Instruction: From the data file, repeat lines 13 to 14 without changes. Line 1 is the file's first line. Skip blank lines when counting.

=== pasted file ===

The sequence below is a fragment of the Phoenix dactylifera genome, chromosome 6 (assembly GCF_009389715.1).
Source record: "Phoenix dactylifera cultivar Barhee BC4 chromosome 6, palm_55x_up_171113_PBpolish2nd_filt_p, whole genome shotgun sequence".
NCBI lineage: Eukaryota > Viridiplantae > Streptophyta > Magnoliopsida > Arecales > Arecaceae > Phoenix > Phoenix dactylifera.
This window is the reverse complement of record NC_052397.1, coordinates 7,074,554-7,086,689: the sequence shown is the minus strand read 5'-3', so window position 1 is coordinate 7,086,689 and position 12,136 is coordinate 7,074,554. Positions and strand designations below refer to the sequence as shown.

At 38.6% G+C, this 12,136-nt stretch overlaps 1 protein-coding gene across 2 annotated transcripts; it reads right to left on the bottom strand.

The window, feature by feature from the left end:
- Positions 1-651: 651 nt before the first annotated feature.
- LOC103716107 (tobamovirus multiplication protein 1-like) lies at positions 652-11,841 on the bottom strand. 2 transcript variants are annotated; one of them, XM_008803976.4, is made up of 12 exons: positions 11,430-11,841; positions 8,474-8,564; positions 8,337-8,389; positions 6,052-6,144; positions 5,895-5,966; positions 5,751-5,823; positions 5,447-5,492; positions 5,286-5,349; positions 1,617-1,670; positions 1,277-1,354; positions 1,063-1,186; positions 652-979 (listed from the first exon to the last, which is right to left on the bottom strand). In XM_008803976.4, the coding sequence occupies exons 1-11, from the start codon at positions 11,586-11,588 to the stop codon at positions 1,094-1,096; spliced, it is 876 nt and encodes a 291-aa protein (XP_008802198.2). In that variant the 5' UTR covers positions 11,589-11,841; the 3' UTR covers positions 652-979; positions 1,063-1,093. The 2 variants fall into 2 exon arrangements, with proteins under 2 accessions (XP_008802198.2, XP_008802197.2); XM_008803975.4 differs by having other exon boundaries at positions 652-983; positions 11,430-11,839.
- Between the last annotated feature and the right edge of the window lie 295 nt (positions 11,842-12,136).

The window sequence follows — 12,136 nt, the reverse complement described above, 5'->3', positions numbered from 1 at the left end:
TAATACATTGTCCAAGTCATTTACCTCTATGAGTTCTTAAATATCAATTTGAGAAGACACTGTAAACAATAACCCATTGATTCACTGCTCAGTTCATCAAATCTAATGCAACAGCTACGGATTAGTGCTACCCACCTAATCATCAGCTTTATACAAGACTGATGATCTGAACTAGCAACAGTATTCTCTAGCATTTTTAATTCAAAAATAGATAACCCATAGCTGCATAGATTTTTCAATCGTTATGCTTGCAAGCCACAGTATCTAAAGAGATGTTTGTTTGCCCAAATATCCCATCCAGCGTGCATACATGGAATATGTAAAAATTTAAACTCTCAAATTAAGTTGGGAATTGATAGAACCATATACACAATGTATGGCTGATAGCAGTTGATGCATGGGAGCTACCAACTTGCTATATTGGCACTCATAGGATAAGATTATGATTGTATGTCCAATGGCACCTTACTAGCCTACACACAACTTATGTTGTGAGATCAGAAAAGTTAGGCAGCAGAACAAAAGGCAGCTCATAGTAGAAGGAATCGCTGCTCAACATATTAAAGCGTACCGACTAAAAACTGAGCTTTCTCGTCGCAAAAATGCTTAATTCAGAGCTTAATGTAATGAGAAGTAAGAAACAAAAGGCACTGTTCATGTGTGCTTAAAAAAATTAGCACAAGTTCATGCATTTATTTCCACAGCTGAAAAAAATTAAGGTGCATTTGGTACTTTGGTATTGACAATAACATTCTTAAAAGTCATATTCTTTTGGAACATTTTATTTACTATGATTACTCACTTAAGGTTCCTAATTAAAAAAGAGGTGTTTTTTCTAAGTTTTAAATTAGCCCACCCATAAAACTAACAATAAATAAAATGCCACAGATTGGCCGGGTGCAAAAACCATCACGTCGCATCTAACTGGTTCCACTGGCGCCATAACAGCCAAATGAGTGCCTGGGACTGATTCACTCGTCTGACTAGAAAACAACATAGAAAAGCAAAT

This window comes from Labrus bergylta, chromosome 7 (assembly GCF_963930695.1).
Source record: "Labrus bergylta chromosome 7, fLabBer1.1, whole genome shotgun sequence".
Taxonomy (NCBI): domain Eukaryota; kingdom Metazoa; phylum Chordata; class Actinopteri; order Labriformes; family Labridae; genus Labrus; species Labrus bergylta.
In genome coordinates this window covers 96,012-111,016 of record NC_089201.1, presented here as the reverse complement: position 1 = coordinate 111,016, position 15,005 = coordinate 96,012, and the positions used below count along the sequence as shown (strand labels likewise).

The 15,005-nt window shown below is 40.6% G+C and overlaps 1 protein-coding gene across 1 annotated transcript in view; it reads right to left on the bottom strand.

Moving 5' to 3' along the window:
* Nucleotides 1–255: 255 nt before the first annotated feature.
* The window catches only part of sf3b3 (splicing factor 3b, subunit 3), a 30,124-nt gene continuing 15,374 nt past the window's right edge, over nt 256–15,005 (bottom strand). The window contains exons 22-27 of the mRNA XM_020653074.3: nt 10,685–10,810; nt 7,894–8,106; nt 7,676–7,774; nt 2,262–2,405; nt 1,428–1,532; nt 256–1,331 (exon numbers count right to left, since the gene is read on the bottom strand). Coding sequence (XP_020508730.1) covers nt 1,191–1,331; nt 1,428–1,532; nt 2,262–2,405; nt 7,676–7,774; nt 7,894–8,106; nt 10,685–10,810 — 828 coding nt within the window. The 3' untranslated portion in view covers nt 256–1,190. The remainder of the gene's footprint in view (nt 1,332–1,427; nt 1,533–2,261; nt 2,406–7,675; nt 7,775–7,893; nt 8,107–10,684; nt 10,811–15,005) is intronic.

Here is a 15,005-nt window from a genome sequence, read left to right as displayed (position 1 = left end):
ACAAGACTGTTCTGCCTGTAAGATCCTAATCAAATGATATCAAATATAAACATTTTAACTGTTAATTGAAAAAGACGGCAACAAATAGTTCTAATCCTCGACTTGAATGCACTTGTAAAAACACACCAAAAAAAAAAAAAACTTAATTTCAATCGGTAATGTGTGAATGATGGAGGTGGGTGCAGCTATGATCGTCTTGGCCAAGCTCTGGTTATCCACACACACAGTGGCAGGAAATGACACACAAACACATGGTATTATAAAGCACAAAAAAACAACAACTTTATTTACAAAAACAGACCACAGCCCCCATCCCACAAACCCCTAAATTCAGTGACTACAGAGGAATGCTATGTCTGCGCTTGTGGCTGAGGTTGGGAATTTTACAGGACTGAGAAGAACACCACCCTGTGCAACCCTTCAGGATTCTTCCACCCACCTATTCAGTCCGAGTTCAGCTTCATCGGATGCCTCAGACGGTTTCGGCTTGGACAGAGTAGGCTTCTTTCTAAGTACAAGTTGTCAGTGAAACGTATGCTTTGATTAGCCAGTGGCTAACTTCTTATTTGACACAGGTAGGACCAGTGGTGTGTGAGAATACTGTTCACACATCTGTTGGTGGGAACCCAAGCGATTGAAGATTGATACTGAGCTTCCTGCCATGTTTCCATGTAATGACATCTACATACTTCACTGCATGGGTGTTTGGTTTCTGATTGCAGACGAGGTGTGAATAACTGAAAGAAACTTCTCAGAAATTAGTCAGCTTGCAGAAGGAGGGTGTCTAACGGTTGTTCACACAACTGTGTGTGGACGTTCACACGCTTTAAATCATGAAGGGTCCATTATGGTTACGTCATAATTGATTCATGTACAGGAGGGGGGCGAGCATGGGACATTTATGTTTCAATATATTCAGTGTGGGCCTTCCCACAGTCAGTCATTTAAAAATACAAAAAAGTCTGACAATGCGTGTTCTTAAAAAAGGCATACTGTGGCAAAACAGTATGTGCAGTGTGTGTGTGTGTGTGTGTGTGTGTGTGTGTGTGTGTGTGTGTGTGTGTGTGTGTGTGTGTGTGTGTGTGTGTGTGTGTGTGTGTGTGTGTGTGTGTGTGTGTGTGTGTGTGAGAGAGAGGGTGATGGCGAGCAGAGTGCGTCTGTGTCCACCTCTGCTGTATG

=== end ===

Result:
Source record: "Labrus bergylta chromosome 7, fLabBer1.1, whole genome shotgun sequence".
Taxonomy (NCBI): domain Eukaryota; kingdom Metazoa; phylum Chordata; class Actinopteri; order Labriformes; family Labridae; genus Labrus; species Labrus bergylta.